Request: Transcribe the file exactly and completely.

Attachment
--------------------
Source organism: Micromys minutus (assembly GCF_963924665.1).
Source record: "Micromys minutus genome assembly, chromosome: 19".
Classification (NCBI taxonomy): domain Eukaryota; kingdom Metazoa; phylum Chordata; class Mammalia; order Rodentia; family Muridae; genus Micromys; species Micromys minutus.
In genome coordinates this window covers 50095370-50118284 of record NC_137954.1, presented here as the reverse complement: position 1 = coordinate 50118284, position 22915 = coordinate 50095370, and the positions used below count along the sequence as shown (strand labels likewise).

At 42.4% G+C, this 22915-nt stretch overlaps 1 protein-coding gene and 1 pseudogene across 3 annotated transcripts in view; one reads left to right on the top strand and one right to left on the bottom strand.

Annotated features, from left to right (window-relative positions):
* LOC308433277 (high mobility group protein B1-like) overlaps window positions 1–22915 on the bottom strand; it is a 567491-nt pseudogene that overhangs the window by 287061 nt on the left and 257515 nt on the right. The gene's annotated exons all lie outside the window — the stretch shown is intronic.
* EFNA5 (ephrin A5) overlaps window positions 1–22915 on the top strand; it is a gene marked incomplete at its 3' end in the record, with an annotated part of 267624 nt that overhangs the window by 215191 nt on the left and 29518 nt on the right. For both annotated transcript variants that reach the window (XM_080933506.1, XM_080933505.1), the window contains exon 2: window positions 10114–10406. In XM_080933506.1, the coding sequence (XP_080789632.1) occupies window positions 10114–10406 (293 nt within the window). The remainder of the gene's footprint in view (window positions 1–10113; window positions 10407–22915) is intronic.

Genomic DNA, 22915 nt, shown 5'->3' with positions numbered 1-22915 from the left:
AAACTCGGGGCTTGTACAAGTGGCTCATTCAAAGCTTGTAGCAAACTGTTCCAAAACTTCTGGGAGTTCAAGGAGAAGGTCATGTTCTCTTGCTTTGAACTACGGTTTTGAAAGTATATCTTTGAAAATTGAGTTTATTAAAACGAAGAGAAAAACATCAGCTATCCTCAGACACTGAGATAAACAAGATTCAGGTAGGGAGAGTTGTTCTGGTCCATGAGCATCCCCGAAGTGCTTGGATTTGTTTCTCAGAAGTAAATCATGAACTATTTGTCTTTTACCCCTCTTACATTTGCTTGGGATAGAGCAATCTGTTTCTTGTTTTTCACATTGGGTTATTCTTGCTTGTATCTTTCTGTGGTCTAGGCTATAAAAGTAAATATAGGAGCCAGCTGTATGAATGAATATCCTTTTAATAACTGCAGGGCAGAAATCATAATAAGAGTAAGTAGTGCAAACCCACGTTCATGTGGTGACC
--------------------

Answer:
Source organism: Micromys minutus (assembly GCF_963924665.1).
Source record: "Micromys minutus genome assembly, chromosome: 19".
Classification (NCBI taxonomy): domain Eukaryota; kingdom Metazoa; phylum Chordata; class Mammalia; order Rodentia; family Muridae; genus Micromys; species Micromys minutus.
In genome coordinates this window covers 50095370-50118284 of record NC_137954.1, presented here as the reverse complement: position 1 = coordinate 50118284, position 22915 = coordinate 50095370, and the positions used below count along the sequence as shown (strand labels likewise).

At 42.4% G+C, this 22915-nt stretch overlaps 1 protein-coding gene and 1 pseudogene across 3 annotated transcripts in view; one reads left to right on the top strand and one right to left on the bottom strand.

Annotated features, from left to right (window-relative positions):
* LOC308433277 (high mobility group protein B1-like) overlaps window positions 1–22915 on the bottom strand; it is a 567491-nt pseudogene that overhangs the window by 287061 nt on the left and 257515 nt on the right. The gene's annotated exons all lie outside the window — the stretch shown is intronic.
* EFNA5 (ephrin A5) overlaps window positions 1–22915 on the top strand; it is a gene marked incomplete at its 3' end in the record, with an annotated part of 267624 nt that overhangs the window by 215191 nt on the left and 29518 nt on the right. For both annotated transcript variants that reach the window (XM_080933506.1, XM_080933505.1), the window contains exon 2: window positions 10114–10406. In XM_080933506.1, the coding sequence (XP_080789632.1) occupies window positions 10114–10406 (293 nt within the window). The remainder of the gene's footprint in view (window positions 1–10113; window positions 10407–22915) is intronic.

Genomic DNA, 22915 nt, shown 5'->3' with positions numbered 1-22915 from the left:
AAACTCGGGGCTTGTACAAGTGGCTCATTCAAAGCTTGTAGCAAACTGTTCCAAAACTTCTGGGAGTTCAAGGAGAAGGTCATGTTCTCTTGCTTTGAACTACGGTTTTGAAAGTATATCTTTGAAAATTGAGTTTATTAAAACGAAGAGAAAAACATCAGCTATCCTCAGACACTGAGATAAACAAGATTCAGGTAGGGAGAGTTGTTCTGGTCCATGAGCATCCCCGAAGTGCTTGGATTTGTTTCTCAGAAGTAAATCATGAACTATTTGTCTTTTACCCCTCTTACATTTGCTTGGGATAGAGCAATCTGTTTCTTGTTTTTCACATTGGGTTATTCTTGCTTGTATCTTTCTGTGGTCTAGGCTATAAAAGTAAATATAGGAGCCAGCTGTATGAATGAATATCCTTTTAATAACTGCAGGGCAGAAATCATAATAAGAGTAAGTAGTGCAAACCCACGTTCATGTGGTGACC